Earth is destroyed and all hope is lost. A familiar story seen a hundred times over in various movies, books, and video games. Drone Swarm is about survival after, you guessed it, Earth is destroyed and all hope is lost. The difference is Stillalive has done a great job of turning this familiar plot into a simple yet effective strategy game that sees you control 32,000 drones to fight back against the aliens that destroyed your home. As you search for a new planet, you encounter various enemy ships that must be destroyed, and to do so requires a range of attacks and defensive manoeuvres.
As Captain Carter, you pilot a spaceship called Argo. Whilst scanning new planets and travelling across the solar system and beyond, various factions of alien vessels try to destroy you. The way Drone Swarm allows you to do this is divided across three strategies: attack, defend, and the use of a kinetic blast. Each tactic has its benefits, and working out how to take on every battle has a satisfying trial and error system to it. Using the mouse to draw a wall of defence sends the drones to protect the Argo. Ships have a path of attack, all different in their approach, so acting quick to protect the hull’s integrity is important.
As you progress through the game, new defensive abilities open up and the wall becomes more capable of defending the Argo. However, enemy ships also improve, and you are constantly changing up how you tackle each new challenge. When it comes to attacking, you draw a path for the drones to wipe out the enemy, but due to the speed at which they move and the direction of how they move, you may miss the enemy all together. When you are engaged in battle, different enemy types attack through long range, whilst others fly directly towards the ship as if they are kamikaze pilots.
Upgrades to your defence can trap ships with this direct approach in the walls, but then other ships may charge a powerful laser canon that once fired can rip right through the Argo and destroy it instantly regardless of how many drones you have protecting it. This is where your third ability – the kinetic blast – comes in. By charging it, you can send thousands of droids directly at it, knocking it off course and disrupting the cannon. This can allow you to draw a line of attack directly at the dreadnought and do some serious damage.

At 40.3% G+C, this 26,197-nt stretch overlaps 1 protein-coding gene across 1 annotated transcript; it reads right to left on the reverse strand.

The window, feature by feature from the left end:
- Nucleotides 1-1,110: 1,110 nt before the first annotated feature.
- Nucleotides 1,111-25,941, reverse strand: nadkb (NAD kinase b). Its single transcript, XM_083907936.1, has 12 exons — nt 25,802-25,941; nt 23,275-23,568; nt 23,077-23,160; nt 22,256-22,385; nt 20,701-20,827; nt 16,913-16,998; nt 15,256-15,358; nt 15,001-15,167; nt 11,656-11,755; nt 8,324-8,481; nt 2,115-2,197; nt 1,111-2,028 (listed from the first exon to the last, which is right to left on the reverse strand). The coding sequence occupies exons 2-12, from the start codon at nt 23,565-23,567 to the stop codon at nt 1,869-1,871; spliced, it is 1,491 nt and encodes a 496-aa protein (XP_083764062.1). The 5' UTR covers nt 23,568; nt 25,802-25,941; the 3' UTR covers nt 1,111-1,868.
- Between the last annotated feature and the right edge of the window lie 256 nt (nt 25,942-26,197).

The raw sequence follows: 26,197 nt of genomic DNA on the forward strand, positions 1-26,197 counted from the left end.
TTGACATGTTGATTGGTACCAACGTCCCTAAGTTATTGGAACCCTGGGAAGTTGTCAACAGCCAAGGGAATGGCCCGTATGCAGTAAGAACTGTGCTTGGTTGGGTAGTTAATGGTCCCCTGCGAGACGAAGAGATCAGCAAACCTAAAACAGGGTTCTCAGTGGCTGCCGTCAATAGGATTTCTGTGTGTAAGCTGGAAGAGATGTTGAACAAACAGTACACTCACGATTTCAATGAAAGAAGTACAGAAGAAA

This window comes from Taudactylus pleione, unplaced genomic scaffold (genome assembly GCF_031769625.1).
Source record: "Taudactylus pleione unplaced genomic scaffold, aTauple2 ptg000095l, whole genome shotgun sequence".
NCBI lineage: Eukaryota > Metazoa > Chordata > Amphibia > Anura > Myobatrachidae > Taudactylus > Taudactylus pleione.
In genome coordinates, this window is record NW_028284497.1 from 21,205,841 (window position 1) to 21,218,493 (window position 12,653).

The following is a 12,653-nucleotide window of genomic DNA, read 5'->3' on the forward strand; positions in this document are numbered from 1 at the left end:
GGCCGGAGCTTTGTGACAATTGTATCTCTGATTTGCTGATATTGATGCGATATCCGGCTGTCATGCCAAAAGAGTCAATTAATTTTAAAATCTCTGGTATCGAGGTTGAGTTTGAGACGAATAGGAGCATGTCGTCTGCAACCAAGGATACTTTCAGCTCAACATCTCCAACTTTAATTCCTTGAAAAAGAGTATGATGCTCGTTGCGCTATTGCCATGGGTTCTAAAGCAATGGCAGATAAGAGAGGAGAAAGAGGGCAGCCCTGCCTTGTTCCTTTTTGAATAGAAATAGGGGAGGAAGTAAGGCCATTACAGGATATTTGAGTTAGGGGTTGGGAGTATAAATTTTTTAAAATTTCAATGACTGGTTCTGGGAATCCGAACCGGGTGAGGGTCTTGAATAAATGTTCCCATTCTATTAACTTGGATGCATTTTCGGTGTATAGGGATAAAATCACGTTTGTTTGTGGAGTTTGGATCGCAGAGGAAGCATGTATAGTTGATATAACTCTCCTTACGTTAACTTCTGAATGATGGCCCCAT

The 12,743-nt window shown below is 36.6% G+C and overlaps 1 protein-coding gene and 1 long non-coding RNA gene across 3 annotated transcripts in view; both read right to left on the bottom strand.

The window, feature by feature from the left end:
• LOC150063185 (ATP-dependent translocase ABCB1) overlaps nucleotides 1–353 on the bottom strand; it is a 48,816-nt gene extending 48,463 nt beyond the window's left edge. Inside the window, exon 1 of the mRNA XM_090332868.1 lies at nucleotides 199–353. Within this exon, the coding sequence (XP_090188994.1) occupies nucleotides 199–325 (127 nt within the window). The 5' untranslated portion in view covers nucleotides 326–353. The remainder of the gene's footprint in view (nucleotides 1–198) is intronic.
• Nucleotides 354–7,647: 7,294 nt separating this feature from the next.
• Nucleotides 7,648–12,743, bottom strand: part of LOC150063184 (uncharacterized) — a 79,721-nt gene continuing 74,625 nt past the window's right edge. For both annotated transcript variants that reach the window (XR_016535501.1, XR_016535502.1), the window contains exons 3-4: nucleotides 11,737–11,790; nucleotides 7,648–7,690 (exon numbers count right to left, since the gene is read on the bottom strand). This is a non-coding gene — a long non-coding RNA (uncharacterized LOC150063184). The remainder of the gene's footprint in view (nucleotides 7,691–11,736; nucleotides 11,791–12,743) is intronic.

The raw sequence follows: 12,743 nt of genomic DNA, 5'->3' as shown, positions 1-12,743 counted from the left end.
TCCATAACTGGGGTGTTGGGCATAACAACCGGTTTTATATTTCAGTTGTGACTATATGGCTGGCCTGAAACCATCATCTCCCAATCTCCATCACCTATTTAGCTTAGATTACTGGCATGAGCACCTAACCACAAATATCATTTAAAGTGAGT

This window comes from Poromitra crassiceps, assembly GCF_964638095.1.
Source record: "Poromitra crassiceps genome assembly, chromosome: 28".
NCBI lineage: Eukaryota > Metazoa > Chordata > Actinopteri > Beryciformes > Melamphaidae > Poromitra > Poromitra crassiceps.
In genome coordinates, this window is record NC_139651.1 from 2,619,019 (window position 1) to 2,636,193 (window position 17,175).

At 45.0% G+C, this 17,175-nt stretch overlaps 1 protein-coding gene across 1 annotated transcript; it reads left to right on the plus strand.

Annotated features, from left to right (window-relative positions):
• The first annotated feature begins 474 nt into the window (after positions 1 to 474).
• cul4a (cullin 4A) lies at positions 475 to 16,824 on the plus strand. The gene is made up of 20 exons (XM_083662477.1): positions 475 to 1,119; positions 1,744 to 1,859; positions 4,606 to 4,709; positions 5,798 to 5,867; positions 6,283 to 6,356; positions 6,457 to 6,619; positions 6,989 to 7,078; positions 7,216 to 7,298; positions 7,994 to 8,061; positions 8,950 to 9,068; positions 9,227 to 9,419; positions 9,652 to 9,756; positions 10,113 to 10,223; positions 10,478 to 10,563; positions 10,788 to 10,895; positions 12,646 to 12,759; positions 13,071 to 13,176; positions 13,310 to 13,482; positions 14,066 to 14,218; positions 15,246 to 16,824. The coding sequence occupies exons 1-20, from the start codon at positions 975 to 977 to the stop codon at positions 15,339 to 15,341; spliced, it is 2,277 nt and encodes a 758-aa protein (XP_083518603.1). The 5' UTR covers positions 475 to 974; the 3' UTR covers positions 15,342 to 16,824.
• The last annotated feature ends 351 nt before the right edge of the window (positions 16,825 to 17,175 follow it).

Switching between your three strategies is done simply by pressing the three hot keys, Q, W, and E. It’s a fluid system that works well and allows you to make on-the-fly decisions in the fraught seconds of a tense encounter. The further you get, the tougher the battles become, and you can often come up with spontaneous decisions that might seem silly in your head, but watching them unfold is pretty damn satisfying. For example, using your kinetic blast to knock a spacecraft into the path of another ends up breaking the attack of two ships, and in this moment you can use your drones to destroy both of them. You don’t even have to draw straight lines, meaning if you have enough drones left you can send them in a ring of devastation to take out the enemy in one circular swoop.
Drone Swarm offers plenty of different enemy types and locations where you have to mix up your strategies, and I am a big fan of that. The main problem is how accurate you have to be with your commands. If you draw a line of attack a millimetre past your enemy, it doesn’t hit. This can be annoying when you’ve almost lost the fight. Also, some ships are overpowered, and a wrong move can result in the Argo being destroyed. 32,000 drones may seem like a lot, but when you are facing multiple ships coming at you from all angles, some of your decisions may fall on deaf ears as there simply aren’t enough of them left.
The story is told through comic book cutscenes, all of which look wonderful. The animation is fantastic, and whilst the plot isn’t exactly edge of your seat, the voice acting is rather good. As for the visuals in battle, Stillalive has made the drones look remarkable, and when there is so much going on, it’s easy to know exactly where you are and where your drones are positioned. Every new setting is colourful, the attention to detail on every ship is impressive, and the general presentation is pleasing on the eye.
Drone Swarm is a simple strategy title with great combat set amongst some pretty backdrops, where battles provide plenty of excitement. Battles can be tough when facing multiple enemy ships with different abilities, but the upgrades to you drones and the Argo do help you to cater to these threats. Precision of the attack patterns requires pinpoint accuracy, and some attacks against you can wipe you out if you are not completely aware of every enemy, but it is still a great strategy game that makes full use of the abilities on offer.
Unique approach to its controls
No room for error in attacking enemies
Some fights can be brutal
Story isn't particularly engaging